News from the Bridge Room at the Chateau des Comtes de Challes

Host Report by Pauline Durie

What a pleasure to return to this beautiful chateau situated on the edge of the Rhone Alps, with its breathtaking views of craggy mountains and forested hillsides. The  grounds boast an arboretum with several seating areas providing welcome shade from the heat wave as an alternative to swimming in the pool.

Accommodation at the chateau is often described as ‘quirky’ with each room having its own character – no sign of endless corridors of rooms to get lost in! Just one of the things that makes this holiday different to others:  a visit to the wine cellar (hosted by the owner and involving tasting several good vintages).  A selection of wines was provided with fine-dining French cuisine in the evening, complimenting the special nature of this venue. I don’t think the wine affected the bridge results too much but it may have softened the blow when the scores were posted! The bridge room itself is bright, air-conditioned and provided with a constant supply of iced water.

A short walk into Challes Les Eaux (or a lift from the director in the car provided by the chateau), offered the opportunity to visit the shops, the local park or stroll around the lake by the small airfield. 

Temperatures of 36 and 37 degrees did not deter people from taking advantage of the included tours to Chambery to visit the chateau and market, and to Aix Les Bain. Our tour guides were very keen to share the history of the region which really brought the area to life. The boat trip on Lac du Bourg (the second largest in France), at Aix Les Bains, culminated in a visit to the very impressive Abbaye de Hautecombe – home to a retreat for young people and to some beautiful works of art.

The optional tour to Annecy – a place renowned for its charm and beautiful situation in the Alps – was also joined by most of the guests. The old town of cobbled streets with a canal network running through it is why it is known as ‘Venice of the Alps’ – A lovely place to stroll, browse and have lunch. A boat trip on the lake gave us the opportunity to take in the majesty of the mountains that surround the lake in all directions.

As always we take away fabulous memories of this splendid venue.


Prize Winners

(Click on the images below to see captions)


Director’s Report by Nigel Durie

This was the maiden First for Bridge holiday with our new bridgemates and I am pleased to report that everything went well bar a couple of glitches caused by myself, but easily rectified with the welcome help of some of the guests who had more experience with the system.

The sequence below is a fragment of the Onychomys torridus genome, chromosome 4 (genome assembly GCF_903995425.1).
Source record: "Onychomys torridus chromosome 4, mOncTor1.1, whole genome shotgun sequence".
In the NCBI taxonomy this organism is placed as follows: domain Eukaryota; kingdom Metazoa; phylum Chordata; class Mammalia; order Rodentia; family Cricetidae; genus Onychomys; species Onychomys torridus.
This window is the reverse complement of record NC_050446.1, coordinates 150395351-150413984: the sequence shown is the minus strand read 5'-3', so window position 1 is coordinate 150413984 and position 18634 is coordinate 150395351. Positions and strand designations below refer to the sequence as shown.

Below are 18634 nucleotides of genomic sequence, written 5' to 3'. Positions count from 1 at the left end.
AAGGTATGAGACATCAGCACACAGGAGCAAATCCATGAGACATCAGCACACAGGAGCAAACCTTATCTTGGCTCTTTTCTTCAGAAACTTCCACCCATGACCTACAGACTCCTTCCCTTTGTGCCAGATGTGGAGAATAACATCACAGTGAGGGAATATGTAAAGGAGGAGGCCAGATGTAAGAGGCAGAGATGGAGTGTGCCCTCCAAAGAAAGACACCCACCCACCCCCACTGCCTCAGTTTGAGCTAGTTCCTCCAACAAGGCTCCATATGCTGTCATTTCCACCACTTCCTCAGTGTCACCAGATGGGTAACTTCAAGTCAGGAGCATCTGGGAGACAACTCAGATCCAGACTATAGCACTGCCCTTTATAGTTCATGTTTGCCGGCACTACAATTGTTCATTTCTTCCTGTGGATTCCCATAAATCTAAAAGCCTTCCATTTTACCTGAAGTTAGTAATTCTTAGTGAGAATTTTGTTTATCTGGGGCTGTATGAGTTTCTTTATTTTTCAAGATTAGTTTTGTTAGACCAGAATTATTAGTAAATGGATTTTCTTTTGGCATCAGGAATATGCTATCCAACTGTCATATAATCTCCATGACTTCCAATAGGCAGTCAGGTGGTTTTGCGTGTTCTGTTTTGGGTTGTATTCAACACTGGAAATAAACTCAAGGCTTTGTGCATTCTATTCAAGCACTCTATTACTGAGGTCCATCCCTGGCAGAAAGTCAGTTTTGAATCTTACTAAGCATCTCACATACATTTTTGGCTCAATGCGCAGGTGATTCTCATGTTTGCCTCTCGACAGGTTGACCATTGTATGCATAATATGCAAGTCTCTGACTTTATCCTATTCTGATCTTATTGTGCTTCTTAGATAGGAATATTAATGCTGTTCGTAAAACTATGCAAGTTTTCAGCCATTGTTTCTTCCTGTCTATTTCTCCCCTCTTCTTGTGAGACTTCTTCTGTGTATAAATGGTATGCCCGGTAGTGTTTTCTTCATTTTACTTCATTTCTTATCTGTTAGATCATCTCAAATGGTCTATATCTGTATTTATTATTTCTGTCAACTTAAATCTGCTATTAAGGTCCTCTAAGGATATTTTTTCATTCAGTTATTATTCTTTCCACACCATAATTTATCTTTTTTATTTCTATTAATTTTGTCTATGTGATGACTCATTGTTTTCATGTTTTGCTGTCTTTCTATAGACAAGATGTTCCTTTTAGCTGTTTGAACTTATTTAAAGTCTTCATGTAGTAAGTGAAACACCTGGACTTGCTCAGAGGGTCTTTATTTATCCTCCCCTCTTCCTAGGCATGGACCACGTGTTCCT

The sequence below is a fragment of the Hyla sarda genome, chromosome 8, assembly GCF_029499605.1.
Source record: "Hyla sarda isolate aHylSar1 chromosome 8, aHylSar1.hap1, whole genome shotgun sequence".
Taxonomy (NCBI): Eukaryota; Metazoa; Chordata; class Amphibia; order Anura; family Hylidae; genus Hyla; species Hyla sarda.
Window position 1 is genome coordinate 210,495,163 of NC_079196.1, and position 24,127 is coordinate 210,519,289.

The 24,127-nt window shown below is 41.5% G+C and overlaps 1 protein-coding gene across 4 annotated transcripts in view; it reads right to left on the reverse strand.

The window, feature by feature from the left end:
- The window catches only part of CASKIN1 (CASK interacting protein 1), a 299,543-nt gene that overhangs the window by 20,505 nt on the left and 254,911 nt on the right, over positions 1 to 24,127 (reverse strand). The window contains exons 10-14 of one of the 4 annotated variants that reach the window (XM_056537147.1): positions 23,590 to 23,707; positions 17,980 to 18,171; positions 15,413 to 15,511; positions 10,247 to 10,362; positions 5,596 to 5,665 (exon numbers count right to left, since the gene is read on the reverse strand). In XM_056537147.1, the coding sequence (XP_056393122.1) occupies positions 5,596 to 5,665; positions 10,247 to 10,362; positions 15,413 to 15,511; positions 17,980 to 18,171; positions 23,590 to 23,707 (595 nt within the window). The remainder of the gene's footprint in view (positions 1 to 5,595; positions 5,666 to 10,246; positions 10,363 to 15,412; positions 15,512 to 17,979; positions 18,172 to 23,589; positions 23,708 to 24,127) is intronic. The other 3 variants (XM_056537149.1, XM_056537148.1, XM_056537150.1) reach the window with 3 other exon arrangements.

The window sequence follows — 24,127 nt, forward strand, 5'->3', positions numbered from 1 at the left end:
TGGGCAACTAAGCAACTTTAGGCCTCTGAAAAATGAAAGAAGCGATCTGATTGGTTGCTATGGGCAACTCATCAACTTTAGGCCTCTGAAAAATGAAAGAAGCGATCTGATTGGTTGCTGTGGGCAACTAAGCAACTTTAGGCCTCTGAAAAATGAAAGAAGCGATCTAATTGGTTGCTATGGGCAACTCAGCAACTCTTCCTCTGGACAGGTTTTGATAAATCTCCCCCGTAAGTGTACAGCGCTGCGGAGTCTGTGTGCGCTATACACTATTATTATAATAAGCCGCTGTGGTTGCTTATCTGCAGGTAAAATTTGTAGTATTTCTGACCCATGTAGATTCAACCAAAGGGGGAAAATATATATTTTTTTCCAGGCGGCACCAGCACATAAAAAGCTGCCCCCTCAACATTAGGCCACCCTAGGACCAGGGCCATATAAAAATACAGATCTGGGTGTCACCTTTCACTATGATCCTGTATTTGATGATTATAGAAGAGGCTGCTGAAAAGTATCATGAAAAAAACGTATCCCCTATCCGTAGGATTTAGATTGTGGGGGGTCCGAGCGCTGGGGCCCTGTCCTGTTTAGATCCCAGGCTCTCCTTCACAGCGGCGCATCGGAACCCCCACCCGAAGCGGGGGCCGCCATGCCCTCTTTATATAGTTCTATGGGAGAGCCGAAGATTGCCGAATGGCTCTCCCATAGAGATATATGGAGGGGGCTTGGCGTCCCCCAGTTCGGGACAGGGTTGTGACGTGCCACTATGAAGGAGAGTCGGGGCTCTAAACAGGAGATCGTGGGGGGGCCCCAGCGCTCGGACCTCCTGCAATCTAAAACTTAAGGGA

Today’s hand comes from our Swiss Pairs competition and illustrates a seminar topic on checkback:  when opener rebids 1NT after opening a suit, responder can bid the lowest unbid minor in order to ask opener to give more details of his hand.  The objective is to find a major suit fit if one exists.

The NS contracts were some number of either Spades (making 10 tricks every time) or NT (usually making only 8 tricks).  On best defense 3NT fails while 4♠ will make exactly 10 tricks (with a better score than 3NT making 8 or 9 tricks). 

Let us assume, first of all, that West does not open the bidding (the 5 card diamond suit looks attractive but the 11 points and unsupported ♠J make the hand a very borderline opening bid).

If North decides to open 1 or 1 – depending on your preference with the two 4-card suits and 15 points – the bidding will progress:

1. Checkback asking for greater description of the hand
2. North describes any undisclosed major suit features and clarifies his strength. Here 2 says “I am at the lower end of the range of the 1NT rebid (15 – 17) and have 4 hearts and may have 3 spades.
3. Perhaps a little risky, but with such a distributional hand it is worth a forcing bid to investigate whether there is a 5-3 spade fit and game in the major.

If North opens with 1 then the bidding is a little simpler:

1. Checkback asking for greater description of the hand.
2. Only 4 hearts but 3 spades and minimum end of the range.
3. With good distribution and an 8-card fit this is worth a try.

10 tricks are available in the spade contract as long as declarer counts possible tricks: 4 spades, 2 hearts, 1 diamond and 1 club only adds up to 8.  The only source of extra tricks will be clubs, with the hope that they are 3-3 so that the third round can be ruffed in dummy and the last 2 clubs make up the missing 2 tricks.

If West decides to open 1 the optimum contract of 4♠ can still be reached, but with North as declarer sitting over the strength in West’s hand:

After the 21 transfer South can rebid an invitational 3♠ which North accepts knowing where the majority of outstanding points lie.

Should NS end up in a NT contract they will find it difficult to make more than 8 tricks if EW can establish 1 heart winner to go alongside 1 spade, 1 diamond and at least 2 clubs.  Unfortunately if West has opened 1 and North plays the contract in NT, a diamond lead will have to be ducked in order to avoid North making 2 tricks in the suit.  North will then have time to both establish spades and create a second club winner before the hearts can be established for EW (North will need to hold up for 1 round in Hearts so that East cannot gain entry on the third round.

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